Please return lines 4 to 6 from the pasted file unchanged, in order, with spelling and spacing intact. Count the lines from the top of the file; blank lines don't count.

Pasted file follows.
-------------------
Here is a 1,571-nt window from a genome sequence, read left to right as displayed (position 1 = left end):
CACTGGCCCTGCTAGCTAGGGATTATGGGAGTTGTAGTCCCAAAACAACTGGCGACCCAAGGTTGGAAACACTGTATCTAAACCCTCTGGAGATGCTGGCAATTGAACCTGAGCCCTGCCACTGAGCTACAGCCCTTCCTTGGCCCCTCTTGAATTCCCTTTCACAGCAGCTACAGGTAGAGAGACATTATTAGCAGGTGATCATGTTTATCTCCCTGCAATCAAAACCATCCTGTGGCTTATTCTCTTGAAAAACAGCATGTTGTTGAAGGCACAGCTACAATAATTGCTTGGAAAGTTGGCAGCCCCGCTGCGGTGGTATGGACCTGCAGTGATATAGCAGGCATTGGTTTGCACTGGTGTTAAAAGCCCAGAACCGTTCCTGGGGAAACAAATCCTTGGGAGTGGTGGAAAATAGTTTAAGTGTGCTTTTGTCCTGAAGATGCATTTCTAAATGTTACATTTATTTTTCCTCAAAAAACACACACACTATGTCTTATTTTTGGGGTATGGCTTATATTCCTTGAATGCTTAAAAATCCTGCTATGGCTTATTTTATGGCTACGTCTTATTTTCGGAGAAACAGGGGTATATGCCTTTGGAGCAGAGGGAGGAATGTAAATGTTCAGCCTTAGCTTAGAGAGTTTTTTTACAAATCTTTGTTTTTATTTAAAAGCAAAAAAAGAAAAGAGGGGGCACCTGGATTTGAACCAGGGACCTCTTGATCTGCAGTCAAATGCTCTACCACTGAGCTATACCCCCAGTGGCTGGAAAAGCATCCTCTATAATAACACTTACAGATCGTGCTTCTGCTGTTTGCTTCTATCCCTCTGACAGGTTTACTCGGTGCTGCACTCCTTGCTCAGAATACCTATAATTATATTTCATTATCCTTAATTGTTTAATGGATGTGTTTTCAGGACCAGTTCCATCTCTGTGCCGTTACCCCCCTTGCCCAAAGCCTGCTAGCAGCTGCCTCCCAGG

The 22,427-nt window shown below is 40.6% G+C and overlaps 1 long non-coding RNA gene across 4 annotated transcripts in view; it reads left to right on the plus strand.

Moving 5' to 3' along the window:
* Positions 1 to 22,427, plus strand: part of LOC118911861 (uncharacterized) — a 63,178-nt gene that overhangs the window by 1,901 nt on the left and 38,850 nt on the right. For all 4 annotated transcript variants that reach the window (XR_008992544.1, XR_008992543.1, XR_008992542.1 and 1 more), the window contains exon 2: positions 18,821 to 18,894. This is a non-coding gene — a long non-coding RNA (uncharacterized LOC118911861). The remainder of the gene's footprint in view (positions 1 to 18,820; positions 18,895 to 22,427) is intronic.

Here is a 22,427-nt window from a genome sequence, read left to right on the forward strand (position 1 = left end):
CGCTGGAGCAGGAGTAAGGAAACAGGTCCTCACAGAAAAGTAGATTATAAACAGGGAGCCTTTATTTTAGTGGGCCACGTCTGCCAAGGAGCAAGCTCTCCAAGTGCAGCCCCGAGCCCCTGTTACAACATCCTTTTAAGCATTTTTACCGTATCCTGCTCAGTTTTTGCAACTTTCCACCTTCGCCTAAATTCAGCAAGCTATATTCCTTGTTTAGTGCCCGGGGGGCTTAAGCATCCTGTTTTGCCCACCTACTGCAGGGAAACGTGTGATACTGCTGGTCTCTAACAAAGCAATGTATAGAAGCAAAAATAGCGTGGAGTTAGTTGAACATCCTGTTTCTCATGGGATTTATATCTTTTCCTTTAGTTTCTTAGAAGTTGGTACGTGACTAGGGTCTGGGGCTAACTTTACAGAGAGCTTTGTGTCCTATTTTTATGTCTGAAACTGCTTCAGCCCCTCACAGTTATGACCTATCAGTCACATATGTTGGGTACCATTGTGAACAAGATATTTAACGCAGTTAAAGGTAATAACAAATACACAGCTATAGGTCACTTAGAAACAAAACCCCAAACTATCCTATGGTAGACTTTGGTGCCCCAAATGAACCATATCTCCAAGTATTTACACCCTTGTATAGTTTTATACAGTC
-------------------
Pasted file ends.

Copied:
Moving 5' to 3' along the window:
* Positions 1 to 22,427, plus strand: part of LOC118911861 (uncharacterized) — a 63,178-nt gene that overhangs the window by 1,901 nt on the left and 38,850 nt on the right. For all 4 annotated transcript variants that reach the window (XR_008992544.1, XR_008992543.1, XR_008992542.1 and 1 more), the window contains exon 2: positions 18,821 to 18,894. This is a non-coding gene — a long non-coding RNA (uncharacterized LOC118911861). The remainder of the gene's footprint in view (positions 1 to 18,820; positions 18,895 to 22,427) is intronic.

Here is a 22,427-nt window from a genome sequence, read left to right on the forward strand (position 1 = left end):